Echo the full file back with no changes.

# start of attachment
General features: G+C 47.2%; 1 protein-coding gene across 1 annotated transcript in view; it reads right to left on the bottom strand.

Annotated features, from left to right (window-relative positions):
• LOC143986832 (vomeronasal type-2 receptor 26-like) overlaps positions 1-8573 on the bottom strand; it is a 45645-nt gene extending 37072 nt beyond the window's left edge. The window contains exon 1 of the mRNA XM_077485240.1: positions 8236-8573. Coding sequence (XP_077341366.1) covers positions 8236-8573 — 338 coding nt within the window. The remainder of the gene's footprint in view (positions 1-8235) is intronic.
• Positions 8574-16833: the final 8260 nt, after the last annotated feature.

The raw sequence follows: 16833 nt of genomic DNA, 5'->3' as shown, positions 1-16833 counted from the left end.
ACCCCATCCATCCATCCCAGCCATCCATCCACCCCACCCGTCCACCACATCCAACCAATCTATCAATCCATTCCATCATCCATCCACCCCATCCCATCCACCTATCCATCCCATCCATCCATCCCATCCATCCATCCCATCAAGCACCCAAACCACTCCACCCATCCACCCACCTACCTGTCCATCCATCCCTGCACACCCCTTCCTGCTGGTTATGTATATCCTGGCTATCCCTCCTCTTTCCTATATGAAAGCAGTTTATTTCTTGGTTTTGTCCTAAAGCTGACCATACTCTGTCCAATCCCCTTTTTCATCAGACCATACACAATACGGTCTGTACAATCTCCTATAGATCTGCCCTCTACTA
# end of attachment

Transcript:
General features: G+C 47.2%; 1 protein-coding gene across 1 annotated transcript in view; it reads right to left on the bottom strand.

Annotated features, from left to right (window-relative positions):
• LOC143986832 (vomeronasal type-2 receptor 26-like) overlaps positions 1-8573 on the bottom strand; it is a 45645-nt gene extending 37072 nt beyond the window's left edge. The window contains exon 1 of the mRNA XM_077485240.1: positions 8236-8573. Coding sequence (XP_077341366.1) covers positions 8236-8573 — 338 coding nt within the window. The remainder of the gene's footprint in view (positions 1-8235) is intronic.
• Positions 8574-16833: the final 8260 nt, after the last annotated feature.

The raw sequence follows: 16833 nt of genomic DNA, 5'->3' as shown, positions 1-16833 counted from the left end.
ACCCCATCCATCCATCCCAGCCATCCATCCACCCCACCCGTCCACCACATCCAACCAATCTATCAATCCATTCCATCATCCATCCACCCCATCCCATCCACCTATCCATCCCATCCATCCATCCCATCCATCCATCCCATCAAGCACCCAAACCACTCCACCCATCCACCCACCTACCTGTCCATCCATCCCTGCACACCCCTTCCTGCTGGTTATGTATATCCTGGCTATCCCTCCTCTTTCCTATATGAAAGCAGTTTATTTCTTGGTTTTGTCCTAAAGCTGACCATACTCTGTCCAATCCCCTTTTTCATCAGACCATACACAATACGGTCTGTACAATCTCCTATAGATCTGCCCTCTACTA